Doodem and Council Fire: Anishinaabe Governance through Alliance

By Heidi Bohaker

© 2020

Combining socio-legal and ethnohistorical studies, this book presents the history of doodem, or clan identification markings, left by Anishinaabe on treaties and other legal documents from the seventeenth through the nineteenth centuries. These doodems reflected fundamental principles behind Anishinaabe governance that were often ignored by Europeans, who referred to Indigenous polities in terms of tribe, nation, band, or village – classifications that failed to fully encompass longstanding cultural traditions of political authority within Anishinaabe society.

Making creative use of natural history, treaty pictographs, and the Ojibwe language as an analytical tool, Doodem and Council Fire delivers groundbreaking insights into Anishinaabe law. The author asks not only what these doodem markings indicate, but what they may also reveal through their exclusions. The book also ooutlines the continuities, changes, and innovations in Anishinaabe governance through the concept of council fires and the alliances between them. Original and path-breaking, Doodem and Council Fire offers a fresh approach to Indigenous history, presenting a new interpretation grounded in a deep understanding of the nuances and distinctiveness of Anishinaabe culture and Indigenous traditions.

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Product Details

  • Series: Osgoode Society for Canadian Legal History
  • World Rights
  • Page Count: 304 pages
  • Illustrations: 34
  • Dimensions: 6.0in x 1.0in x 9.0in
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SKU# SP003685

  • AVAILABLE NOV 2020

    From: $48.75

    Regular Price: $65.00

    ISBN 9781442647312
  • AVAILABLE NOV 2020

    From: $48.75

    Regular Price: $65.00

Quick Overview

Providing rare insights into the doodem tradition and the concept of council fires, this book explores Indigenous law and the Anishinaabe’s holistic approach to governance, territoriality, family, and kinship structures.

Doodem and Council Fire: Anishinaabe Governance through Alliance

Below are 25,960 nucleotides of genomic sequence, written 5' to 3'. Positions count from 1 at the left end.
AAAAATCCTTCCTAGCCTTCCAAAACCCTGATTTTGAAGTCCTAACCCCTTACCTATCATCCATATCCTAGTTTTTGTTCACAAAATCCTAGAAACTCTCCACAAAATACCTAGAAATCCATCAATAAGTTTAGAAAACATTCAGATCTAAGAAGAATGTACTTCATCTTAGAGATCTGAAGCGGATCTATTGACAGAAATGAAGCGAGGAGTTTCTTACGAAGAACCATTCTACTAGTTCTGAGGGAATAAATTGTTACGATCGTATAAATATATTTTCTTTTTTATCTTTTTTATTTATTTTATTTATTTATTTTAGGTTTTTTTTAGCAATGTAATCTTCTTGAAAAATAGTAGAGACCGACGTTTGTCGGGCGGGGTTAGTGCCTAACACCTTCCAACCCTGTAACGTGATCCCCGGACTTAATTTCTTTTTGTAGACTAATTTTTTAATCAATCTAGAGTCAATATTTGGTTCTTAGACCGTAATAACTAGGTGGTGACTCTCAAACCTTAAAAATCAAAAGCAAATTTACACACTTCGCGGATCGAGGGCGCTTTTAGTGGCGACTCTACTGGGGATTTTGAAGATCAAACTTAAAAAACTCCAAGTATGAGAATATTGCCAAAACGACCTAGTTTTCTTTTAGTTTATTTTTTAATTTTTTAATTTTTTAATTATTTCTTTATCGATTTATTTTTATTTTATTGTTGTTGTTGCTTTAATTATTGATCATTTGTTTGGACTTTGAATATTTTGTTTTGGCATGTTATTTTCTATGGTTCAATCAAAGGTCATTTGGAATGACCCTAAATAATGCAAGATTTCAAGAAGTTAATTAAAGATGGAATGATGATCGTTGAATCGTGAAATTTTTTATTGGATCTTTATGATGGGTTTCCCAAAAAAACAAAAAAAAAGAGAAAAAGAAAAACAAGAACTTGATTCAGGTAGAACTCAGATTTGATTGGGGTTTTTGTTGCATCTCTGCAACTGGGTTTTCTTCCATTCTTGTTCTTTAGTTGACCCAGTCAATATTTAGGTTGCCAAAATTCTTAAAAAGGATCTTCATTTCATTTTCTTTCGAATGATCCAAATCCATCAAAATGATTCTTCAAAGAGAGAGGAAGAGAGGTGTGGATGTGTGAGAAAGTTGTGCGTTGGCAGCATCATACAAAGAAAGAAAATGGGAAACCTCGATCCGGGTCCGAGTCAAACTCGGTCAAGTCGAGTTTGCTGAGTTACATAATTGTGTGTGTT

By Heidi Bohaker

© 2020

Combining socio-legal and ethnohistorical studies, this book presents the history of doodem, or clan identification markings, left by Anishinaabe on treaties and other legal documents from the seventeenth through the nineteenth centuries. These doodems reflected fundamental principles behind Anishinaabe governance that were often ignored by Europeans, who referred to Indigenous polities in terms of tribe, nation, band, or village – classifications that failed to fully encompass longstanding cultural traditions of political authority within Anishinaabe society.

Making creative use of natural history, treaty pictographs, and the Ojibwe language as an analytical tool, Doodem and Council Fire delivers groundbreaking insights into Anishinaabe law. The author asks not only what these doodem markings indicate, but what they may also reveal through their exclusions. The book also ooutlines the continuities, changes, and innovations in Anishinaabe governance through the concept of council fires and the alliances between them. Original and path-breaking, Doodem and Council Fire offers a fresh approach to Indigenous history, presenting a new interpretation grounded in a deep understanding of the nuances and distinctiveness of Anishinaabe culture and Indigenous traditions.

Continue Reading Read Less

Product Details

  • Series: Osgoode Society for Canadian Legal History
  • World Rights
  • Page Count: 304 pages
  • Illustrations: 34
  • Dimensions: 6.0in x 1.0in x 9.0in
  • Author Information

    Heidi Bohaker is an associate professor in the Department of History at the University of Toronto.
  • Table of contents

    Preface

    Introduction 

    1. The Doodem Tradition 

    2. Family in All Four Directions 

    3. Anishinaabe Constitutionalism 

    4. Governance in Action 

    5. Doodem in the Era of Settler Colonialism 

    Conclusion 

    Bibliography

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